Division hurts The Church's ability to accomplish the mission that Christ has given us. It paralyzes us. We are to be known by our love, not for our fighting and what we are against. We certainly shouldn't be against each other within the church. We should stand together against evil, oppression, and injustice so that people may know Christ's love. Division kills our witness and testimony to Christ's work in the world. Division clouds our message and confuses people about Christianity and God.
I do some ministry on a college campus, and lots of students ask me "What religion are you?" usually meaning "what denomination?". I often have a hard time answering that question and explaining the differences in the brief moments I have. I usually end with "we're open to everyone." My priority is not salvaging an institution, but connecting people with the movement of God, so I have a hard time understanding why denominational loyalty is important. I know why I am United Methodist, and why I continue to choose to practice my faith that way, but more and more, I realize that doesn't make me better than any other Christian out there, just different. In fact, I'm always looking to adopt helpful practices and ideas from other traditions so I can grow in my faith. When I face a differing idea with another brother and sister in Christ, I try to put myself in their shoes, and often respond "you might be right." I hope others would do the same for me.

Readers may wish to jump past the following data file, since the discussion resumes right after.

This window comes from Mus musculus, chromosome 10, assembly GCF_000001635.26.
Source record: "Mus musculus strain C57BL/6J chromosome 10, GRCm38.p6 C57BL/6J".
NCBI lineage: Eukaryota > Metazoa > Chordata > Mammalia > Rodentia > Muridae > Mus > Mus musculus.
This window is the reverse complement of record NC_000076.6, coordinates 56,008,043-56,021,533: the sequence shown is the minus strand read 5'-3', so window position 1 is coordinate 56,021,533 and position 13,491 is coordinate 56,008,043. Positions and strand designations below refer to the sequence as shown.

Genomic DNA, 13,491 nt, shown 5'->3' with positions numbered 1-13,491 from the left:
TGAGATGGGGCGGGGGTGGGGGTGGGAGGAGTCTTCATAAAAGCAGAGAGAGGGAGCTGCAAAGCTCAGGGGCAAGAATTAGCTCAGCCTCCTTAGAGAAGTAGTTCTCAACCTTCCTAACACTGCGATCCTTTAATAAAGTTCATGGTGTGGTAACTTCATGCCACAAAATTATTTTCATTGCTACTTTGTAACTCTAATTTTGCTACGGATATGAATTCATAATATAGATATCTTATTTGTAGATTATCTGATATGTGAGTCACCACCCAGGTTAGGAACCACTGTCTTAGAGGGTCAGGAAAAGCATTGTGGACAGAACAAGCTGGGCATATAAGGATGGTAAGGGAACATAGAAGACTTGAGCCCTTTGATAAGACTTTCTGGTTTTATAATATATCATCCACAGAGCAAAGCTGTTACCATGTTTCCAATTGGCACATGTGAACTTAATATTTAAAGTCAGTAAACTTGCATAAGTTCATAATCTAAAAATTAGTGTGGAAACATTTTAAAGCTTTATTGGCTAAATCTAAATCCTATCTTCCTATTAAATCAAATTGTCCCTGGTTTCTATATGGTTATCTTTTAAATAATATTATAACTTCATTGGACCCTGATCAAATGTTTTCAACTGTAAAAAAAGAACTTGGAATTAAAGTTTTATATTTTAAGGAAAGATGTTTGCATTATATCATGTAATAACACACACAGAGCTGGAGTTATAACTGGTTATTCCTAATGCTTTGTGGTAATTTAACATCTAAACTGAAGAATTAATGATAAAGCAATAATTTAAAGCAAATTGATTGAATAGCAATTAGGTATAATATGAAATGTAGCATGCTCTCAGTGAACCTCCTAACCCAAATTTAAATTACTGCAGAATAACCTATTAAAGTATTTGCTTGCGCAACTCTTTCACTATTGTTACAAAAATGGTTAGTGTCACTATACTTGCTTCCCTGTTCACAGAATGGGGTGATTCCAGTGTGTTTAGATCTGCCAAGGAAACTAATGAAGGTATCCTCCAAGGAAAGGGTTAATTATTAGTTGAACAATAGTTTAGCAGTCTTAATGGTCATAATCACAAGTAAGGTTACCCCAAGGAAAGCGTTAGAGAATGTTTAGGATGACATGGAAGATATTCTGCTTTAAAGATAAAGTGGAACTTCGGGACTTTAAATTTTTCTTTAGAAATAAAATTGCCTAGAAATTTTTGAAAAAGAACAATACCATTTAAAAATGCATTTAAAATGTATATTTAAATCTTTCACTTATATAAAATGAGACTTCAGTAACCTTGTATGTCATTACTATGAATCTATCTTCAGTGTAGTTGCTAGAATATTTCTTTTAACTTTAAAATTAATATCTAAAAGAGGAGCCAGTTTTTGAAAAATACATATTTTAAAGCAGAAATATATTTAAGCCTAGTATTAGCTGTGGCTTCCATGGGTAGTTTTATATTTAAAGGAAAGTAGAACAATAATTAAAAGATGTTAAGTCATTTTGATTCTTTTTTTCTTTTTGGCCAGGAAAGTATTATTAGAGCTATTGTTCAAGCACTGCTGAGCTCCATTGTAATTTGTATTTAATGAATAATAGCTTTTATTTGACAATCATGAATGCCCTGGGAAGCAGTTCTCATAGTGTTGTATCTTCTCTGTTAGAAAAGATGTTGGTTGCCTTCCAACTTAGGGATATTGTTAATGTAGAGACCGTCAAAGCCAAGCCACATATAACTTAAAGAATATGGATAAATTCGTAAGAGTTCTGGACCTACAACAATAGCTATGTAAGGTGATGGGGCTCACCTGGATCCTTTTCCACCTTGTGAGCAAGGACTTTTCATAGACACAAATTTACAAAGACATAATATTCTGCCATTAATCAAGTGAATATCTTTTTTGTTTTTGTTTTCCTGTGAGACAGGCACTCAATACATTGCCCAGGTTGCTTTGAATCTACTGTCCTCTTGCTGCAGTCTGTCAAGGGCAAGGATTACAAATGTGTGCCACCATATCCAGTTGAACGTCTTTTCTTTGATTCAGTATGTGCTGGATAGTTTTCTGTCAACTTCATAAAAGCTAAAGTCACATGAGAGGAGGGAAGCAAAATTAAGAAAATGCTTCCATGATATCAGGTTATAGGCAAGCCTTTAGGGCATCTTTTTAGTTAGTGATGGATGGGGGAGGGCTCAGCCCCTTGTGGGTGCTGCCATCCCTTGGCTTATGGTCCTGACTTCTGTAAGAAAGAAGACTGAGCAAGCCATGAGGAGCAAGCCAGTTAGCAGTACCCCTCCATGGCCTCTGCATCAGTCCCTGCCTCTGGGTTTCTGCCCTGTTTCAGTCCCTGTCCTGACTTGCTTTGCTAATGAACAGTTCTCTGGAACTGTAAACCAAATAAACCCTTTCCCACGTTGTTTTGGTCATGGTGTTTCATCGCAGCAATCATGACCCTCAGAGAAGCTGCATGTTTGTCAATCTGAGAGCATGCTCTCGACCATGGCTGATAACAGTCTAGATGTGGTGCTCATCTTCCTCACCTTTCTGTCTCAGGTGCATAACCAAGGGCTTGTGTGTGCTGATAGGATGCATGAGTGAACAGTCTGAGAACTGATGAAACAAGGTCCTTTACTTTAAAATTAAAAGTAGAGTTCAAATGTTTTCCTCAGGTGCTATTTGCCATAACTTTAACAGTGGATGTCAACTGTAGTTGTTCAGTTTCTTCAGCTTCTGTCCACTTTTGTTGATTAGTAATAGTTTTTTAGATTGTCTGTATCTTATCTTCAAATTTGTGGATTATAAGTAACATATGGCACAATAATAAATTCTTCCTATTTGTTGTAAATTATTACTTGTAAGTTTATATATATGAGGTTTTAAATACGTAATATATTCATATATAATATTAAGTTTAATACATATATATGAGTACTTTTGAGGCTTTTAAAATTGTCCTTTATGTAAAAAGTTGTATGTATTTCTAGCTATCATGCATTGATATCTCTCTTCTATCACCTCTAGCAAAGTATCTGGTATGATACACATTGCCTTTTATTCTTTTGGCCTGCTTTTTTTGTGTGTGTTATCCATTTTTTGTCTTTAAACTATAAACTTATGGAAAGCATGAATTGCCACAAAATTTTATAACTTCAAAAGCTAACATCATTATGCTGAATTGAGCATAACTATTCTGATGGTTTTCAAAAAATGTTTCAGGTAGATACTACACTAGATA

Unity will show the world what is really important to us, The Church. Instead of being seen as judgmental hypocrites who don't care, we might truly be known as those who Love in amazing unbelievably generous ways. Fortunately, God's mission is not dependent upon our ability to Unite, but also, God's ability to Unite is not limited by us. I just wish we'd be as committed to Loving one another as God is to loving us.
Unity and Diversity are not mutually exclusive. They are not diametrically opposed to one another. Unity does not mean "same." And Diversity does not mean "divided." I believe Unity and Diversity are core values that Christ instilled in his disciples and handed on to the Church. I also believe we are failing. We are divided, and we tend to group together by our sameness. I can't really blame anyone in particular or point the finger and find fault with some individual, or a movement, or a denomination, etc. It has just kind of happened. And it pervades our culture in the U.S.A. as much as it does The Church.
I worry about our country (U.S.A.) and The Church in the U.S.A. because of the division that seems to be prevalent. It seems like everything is either/or. You're either Pro-Life, or Pro-Choice. You're either Black Lives Matter or Blue Lives (Police Officers) Matter. You're either for Same-Sex Marriage or you're a bigot. You're either Republican or Democrat. We have developed this divisive attitude of "you're either with me or against me." And most often, it seems like we find a reason to be against some group group of people.